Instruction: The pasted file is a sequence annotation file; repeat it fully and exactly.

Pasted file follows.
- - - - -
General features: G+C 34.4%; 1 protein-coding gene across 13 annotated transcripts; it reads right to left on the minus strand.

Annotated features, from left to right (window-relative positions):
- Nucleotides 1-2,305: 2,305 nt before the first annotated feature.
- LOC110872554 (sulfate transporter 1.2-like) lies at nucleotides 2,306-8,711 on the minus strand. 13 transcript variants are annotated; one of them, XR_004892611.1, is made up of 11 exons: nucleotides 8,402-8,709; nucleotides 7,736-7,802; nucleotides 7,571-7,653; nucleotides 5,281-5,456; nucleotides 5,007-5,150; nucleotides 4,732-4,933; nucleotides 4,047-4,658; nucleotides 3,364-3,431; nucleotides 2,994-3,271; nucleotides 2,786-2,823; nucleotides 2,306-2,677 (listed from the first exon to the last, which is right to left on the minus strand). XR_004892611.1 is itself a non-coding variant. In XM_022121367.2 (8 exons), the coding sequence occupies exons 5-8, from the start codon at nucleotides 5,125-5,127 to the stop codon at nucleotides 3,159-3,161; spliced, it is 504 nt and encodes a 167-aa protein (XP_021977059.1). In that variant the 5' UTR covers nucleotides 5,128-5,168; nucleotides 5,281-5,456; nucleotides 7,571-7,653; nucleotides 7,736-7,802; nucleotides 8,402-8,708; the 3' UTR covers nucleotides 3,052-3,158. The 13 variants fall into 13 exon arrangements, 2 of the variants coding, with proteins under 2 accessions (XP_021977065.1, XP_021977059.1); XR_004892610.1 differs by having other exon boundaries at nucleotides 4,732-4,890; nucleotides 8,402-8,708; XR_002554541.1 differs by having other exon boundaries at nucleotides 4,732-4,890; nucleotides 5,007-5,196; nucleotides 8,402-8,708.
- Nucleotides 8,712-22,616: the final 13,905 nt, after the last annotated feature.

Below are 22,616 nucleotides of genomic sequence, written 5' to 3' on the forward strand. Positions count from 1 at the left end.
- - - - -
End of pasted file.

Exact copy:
General features: G+C 34.4%; 1 protein-coding gene across 13 annotated transcripts; it reads right to left on the minus strand.

Annotated features, from left to right (window-relative positions):
- Nucleotides 1-2,305: 2,305 nt before the first annotated feature.
- LOC110872554 (sulfate transporter 1.2-like) lies at nucleotides 2,306-8,711 on the minus strand. 13 transcript variants are annotated; one of them, XR_004892611.1, is made up of 11 exons: nucleotides 8,402-8,709; nucleotides 7,736-7,802; nucleotides 7,571-7,653; nucleotides 5,281-5,456; nucleotides 5,007-5,150; nucleotides 4,732-4,933; nucleotides 4,047-4,658; nucleotides 3,364-3,431; nucleotides 2,994-3,271; nucleotides 2,786-2,823; nucleotides 2,306-2,677 (listed from the first exon to the last, which is right to left on the minus strand). XR_004892611.1 is itself a non-coding variant. In XM_022121367.2 (8 exons), the coding sequence occupies exons 5-8, from the start codon at nucleotides 5,125-5,127 to the stop codon at nucleotides 3,159-3,161; spliced, it is 504 nt and encodes a 167-aa protein (XP_021977059.1). In that variant the 5' UTR covers nucleotides 5,128-5,168; nucleotides 5,281-5,456; nucleotides 7,571-7,653; nucleotides 7,736-7,802; nucleotides 8,402-8,708; the 3' UTR covers nucleotides 3,052-3,158. The 13 variants fall into 13 exon arrangements, 2 of the variants coding, with proteins under 2 accessions (XP_021977065.1, XP_021977059.1); XR_004892610.1 differs by having other exon boundaries at nucleotides 4,732-4,890; nucleotides 8,402-8,708; XR_002554541.1 differs by having other exon boundaries at nucleotides 4,732-4,890; nucleotides 5,007-5,196; nucleotides 8,402-8,708.
- Nucleotides 8,712-22,616: the final 13,905 nt, after the last annotated feature.

Below are 22,616 nucleotides of genomic sequence, written 5' to 3' on the forward strand. Positions count from 1 at the left end.